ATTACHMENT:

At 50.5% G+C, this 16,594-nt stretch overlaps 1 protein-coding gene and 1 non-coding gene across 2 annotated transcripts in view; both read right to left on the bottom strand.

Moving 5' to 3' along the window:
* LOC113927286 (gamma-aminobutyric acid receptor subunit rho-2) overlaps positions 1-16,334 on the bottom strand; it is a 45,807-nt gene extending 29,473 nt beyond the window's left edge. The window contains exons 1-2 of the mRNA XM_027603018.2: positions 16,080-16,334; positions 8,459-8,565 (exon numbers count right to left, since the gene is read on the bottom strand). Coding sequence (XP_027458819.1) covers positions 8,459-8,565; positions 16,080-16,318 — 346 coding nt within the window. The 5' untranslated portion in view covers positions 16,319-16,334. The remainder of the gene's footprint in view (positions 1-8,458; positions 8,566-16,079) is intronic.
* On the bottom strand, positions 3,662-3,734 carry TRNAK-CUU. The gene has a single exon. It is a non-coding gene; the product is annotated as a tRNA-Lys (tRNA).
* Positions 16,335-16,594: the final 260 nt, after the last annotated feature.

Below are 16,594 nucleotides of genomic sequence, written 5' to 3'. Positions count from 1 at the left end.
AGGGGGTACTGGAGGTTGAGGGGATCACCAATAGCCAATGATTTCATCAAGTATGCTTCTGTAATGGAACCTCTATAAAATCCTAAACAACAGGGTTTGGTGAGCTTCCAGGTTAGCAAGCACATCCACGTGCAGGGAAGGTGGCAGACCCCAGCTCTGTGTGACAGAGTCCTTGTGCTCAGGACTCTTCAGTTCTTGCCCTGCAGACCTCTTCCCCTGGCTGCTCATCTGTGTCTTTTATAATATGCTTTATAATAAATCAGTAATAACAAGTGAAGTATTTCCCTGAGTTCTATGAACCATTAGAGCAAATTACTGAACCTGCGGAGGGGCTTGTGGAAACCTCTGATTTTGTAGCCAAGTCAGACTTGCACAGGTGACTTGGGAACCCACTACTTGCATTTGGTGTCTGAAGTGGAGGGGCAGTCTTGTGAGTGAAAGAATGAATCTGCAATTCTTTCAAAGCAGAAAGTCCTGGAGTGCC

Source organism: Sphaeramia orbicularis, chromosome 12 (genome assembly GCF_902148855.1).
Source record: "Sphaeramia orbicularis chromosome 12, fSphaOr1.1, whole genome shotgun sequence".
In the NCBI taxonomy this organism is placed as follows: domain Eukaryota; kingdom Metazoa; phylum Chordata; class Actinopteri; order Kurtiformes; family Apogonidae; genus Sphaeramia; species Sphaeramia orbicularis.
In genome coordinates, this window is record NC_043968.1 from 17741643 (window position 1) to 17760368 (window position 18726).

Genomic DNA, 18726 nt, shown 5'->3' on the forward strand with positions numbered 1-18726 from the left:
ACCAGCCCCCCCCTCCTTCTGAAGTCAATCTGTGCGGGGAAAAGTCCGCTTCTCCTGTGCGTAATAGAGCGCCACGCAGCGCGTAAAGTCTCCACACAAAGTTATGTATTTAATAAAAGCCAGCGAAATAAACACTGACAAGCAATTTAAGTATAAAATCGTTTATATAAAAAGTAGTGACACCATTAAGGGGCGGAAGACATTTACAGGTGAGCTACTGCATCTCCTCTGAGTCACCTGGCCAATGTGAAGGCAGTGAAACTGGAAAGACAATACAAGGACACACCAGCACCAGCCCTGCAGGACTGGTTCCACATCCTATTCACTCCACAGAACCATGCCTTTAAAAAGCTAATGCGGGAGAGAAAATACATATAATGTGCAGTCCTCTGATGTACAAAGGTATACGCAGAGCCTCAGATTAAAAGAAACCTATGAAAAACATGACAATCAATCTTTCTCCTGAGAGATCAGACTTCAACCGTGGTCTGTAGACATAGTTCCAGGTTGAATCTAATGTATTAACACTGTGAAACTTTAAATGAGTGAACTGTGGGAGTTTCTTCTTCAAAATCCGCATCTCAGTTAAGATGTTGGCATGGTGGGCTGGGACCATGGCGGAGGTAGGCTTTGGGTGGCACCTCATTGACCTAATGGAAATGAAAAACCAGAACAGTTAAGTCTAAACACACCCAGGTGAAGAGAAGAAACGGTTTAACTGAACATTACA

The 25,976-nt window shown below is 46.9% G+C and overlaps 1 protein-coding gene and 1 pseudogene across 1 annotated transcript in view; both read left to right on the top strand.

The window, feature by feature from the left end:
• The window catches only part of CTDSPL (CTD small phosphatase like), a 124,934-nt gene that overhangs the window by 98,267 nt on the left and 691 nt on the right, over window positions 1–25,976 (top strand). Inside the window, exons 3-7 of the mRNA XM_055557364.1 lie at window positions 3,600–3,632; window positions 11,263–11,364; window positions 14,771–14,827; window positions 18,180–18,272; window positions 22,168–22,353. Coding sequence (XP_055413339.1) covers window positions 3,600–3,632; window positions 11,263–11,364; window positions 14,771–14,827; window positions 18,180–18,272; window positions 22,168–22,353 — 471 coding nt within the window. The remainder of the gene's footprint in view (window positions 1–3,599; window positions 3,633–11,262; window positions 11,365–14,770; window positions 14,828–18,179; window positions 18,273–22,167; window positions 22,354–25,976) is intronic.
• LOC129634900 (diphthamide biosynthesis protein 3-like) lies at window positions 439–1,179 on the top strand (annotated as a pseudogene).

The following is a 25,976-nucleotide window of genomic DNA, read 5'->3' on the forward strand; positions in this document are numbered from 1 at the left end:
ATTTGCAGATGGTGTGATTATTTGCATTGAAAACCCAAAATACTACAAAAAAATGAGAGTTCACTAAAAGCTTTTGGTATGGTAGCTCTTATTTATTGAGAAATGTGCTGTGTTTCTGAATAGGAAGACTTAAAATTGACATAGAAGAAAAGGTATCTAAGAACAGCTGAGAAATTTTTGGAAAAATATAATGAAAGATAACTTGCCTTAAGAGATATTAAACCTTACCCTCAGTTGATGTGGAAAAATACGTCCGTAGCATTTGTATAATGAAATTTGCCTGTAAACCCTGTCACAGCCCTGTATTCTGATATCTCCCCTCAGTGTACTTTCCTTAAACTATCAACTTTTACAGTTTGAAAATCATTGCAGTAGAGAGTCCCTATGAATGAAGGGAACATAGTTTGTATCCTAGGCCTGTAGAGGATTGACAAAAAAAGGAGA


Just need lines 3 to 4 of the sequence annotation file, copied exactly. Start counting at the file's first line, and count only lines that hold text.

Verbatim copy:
* LOC113927286 (gamma-aminobutyric acid receptor subunit rho-2) overlaps positions 1-16,334 on the bottom strand; it is a 45,807-nt gene extending 29,473 nt beyond the window's left edge. The window contains exons 1-2 of the mRNA XM_027603018.2: positions 16,080-16,334; positions 8,459-8,565 (exon numbers count right to left, since the gene is read on the bottom strand). Coding sequence (XP_027458819.1) covers positions 8,459-8,565; positions 16,080-16,318 — 346 coding nt within the window. The 5' untranslated portion in view covers positions 16,319-16,334. The remainder of the gene's footprint in view (positions 1-8,458; positions 8,566-16,079) is intronic.
* On the bottom strand, positions 3,662-3,734 carry TRNAK-CUU. The gene has a single exon. It is a non-coding gene; the product is annotated as a tRNA-Lys (tRNA).